A. Harris and others
London: Continuum, 2006
Many approaches to improving schools in difficulty have concentrated upon fixing the problems within the school while ignoring the broader contextual factors that compound these problems. Income, social class, ethnicity and gender all impact upon pupil’s motivation levels and their predisposition to learning and educational achievement. This book provides an account of a government–funded programme of intervention specifically aimed at schools in the exceptionally challenging contexts. The OCTET project attempted to generate and develop an innovative improvement programme in conjunction with a small group of schools. The project’s main message is one of building capacity through empowering, involving and developing teachers to deliver high quality teaching, and through providing systems of learning support, guidance and assistance to ensure learning is maximized.
London: Continuum, 2005
The book offers an account of the impact of various forms of external intervention upon the improvement of schools in challenging circumstances. It gives important insights into the limitations of externally prescribed solutions in offsetting the powerful effects of socio-economic conditions. It highlights how even the most effective forms of intervention tend to have a differential effect on schools simply because of the sheer variation in their contexts. It also argues that blanket solutions to improving schools in difficulty are at best misguided and at worst damaging because they can destabilize the school by placing additional and unrealistic demands upon teachers. It concludes that a more context-specific programmes of intervention are required that take into account the particular factors and features of individual schools.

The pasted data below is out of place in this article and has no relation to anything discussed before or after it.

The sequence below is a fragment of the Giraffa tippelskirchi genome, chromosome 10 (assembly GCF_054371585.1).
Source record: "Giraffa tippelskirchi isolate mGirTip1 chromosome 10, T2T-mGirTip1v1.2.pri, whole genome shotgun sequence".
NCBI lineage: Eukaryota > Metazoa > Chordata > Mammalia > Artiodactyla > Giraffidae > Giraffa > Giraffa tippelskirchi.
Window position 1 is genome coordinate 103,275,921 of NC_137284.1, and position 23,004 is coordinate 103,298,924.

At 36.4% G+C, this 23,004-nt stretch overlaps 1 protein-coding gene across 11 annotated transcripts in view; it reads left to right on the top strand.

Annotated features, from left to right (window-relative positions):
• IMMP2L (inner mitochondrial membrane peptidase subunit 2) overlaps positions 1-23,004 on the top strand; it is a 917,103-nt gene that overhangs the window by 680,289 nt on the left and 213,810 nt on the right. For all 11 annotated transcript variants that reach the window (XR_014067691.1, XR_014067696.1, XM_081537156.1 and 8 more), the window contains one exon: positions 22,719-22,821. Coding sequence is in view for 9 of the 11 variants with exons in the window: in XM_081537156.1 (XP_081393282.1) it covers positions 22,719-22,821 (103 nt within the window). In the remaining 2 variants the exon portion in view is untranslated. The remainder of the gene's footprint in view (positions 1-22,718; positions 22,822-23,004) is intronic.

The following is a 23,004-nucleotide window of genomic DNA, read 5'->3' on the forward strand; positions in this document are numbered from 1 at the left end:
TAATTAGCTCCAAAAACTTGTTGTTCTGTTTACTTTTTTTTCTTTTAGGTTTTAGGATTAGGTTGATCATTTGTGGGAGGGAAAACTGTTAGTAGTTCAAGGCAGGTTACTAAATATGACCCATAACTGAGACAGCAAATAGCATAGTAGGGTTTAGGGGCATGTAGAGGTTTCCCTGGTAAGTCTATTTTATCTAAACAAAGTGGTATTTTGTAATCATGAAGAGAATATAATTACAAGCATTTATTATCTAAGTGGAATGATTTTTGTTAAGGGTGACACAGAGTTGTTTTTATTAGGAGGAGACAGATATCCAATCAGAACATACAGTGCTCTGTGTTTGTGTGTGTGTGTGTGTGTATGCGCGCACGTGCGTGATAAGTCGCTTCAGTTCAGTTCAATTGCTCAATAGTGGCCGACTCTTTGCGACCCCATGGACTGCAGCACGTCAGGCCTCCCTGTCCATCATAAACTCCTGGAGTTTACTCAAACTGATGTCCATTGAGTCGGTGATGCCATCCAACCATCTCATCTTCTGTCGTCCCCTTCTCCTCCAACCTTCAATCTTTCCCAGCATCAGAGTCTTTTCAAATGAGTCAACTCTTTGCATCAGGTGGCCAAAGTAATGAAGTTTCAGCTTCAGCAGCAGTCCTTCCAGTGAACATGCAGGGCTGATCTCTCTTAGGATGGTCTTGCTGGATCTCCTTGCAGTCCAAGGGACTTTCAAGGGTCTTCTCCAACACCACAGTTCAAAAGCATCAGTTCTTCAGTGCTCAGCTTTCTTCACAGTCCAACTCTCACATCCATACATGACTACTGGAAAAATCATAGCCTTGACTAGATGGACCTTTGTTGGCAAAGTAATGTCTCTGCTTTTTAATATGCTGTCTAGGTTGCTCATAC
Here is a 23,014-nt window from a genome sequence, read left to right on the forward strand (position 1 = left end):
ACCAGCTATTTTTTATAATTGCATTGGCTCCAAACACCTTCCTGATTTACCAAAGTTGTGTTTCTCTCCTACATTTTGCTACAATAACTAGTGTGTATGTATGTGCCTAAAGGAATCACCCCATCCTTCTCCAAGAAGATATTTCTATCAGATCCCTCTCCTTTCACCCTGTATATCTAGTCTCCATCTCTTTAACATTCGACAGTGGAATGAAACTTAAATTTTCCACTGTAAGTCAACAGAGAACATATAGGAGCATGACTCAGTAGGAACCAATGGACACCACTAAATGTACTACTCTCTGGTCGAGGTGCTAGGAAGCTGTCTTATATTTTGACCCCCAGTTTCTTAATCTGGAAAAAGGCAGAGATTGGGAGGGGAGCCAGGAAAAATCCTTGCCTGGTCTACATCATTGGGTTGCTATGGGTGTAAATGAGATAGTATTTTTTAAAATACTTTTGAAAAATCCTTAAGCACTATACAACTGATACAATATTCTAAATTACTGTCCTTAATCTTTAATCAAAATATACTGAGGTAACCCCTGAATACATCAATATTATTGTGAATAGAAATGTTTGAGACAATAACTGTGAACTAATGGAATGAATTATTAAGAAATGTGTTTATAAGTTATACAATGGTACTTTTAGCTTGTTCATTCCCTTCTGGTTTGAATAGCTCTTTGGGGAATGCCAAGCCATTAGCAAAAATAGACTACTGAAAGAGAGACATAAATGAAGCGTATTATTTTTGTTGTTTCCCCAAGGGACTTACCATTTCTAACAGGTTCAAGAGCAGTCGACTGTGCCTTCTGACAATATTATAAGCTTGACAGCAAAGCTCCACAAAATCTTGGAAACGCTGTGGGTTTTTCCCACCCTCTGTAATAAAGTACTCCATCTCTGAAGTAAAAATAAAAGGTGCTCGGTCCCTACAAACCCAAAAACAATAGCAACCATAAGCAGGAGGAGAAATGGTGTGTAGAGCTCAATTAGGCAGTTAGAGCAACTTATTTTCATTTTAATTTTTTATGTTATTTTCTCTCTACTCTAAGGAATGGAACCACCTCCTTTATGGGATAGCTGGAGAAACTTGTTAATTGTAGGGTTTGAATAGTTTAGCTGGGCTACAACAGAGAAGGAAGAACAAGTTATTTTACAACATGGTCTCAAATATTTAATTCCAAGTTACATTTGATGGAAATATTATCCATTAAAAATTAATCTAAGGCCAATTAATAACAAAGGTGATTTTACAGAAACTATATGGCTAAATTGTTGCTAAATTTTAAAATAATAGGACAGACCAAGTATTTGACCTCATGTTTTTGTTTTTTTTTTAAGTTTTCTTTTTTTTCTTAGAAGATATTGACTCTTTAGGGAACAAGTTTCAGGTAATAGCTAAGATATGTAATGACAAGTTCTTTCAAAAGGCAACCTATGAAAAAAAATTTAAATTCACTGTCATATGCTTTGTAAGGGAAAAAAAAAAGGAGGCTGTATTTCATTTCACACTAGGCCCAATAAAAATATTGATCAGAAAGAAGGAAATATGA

Guardian, April 28th 2006, p.14
Contravening 2001 legislation and a 1997 Labour Party election pledge, 2.1% of five, six and seven year-olds in English schools are taught in classes of more than thirty pupils. The article provides comments from government, opposition and a teachers’ representative.
[See also Times, April 28th 2006 p.10; Independent, April 28th 2006, p.4&5]
Times, May 3rd 2006, p.11
A proposed schools admissions code, responding to fears about selection, would require a balanced social and ethnic mix that reflects the local community. The proposals, criticised for being over prescriptive and administratively burdensome, prohibit enquiry into the financial, employment and marital status of parents, or into children’s behaviour. Comments from critics and the Department for Education and Skills are provided.
Guardian, May 2nd 2006, p. 12
Proposals for keeping schools open for ten hours a day are badly thought out and carry worrying financial implications according to a head teachers’ leader. Schools risk becoming a babysitting service, adding to worries about the impact of poor parenting.
A. Grice and B. Russell
The Independent, 24 May 2006, p.16
A proposed amendment to the Education and Inspections Bill that demanded compulsory ballots for parents before reforms could be implemented has been defeated by 412 votes to 121. The amendment was proposed by 69 ‘rebel’ Labour MPs and required that parents should be balloted before community schools were placed under the control of independently run trusts.
ChildRight, issue 225, 2006, p.6-7
Comments on the House of Lords judgement in the case of Shabina Begum, who claimed that her rights to education and religious freedom had been violated by the refusal of her school to allow her to wear a jilbab, a traditional loose Muslim dress covering her legs, to school. The House of Lords found that Begum’s right to education had not been violated because she could have attended another local school at which she could have worn the jilbab.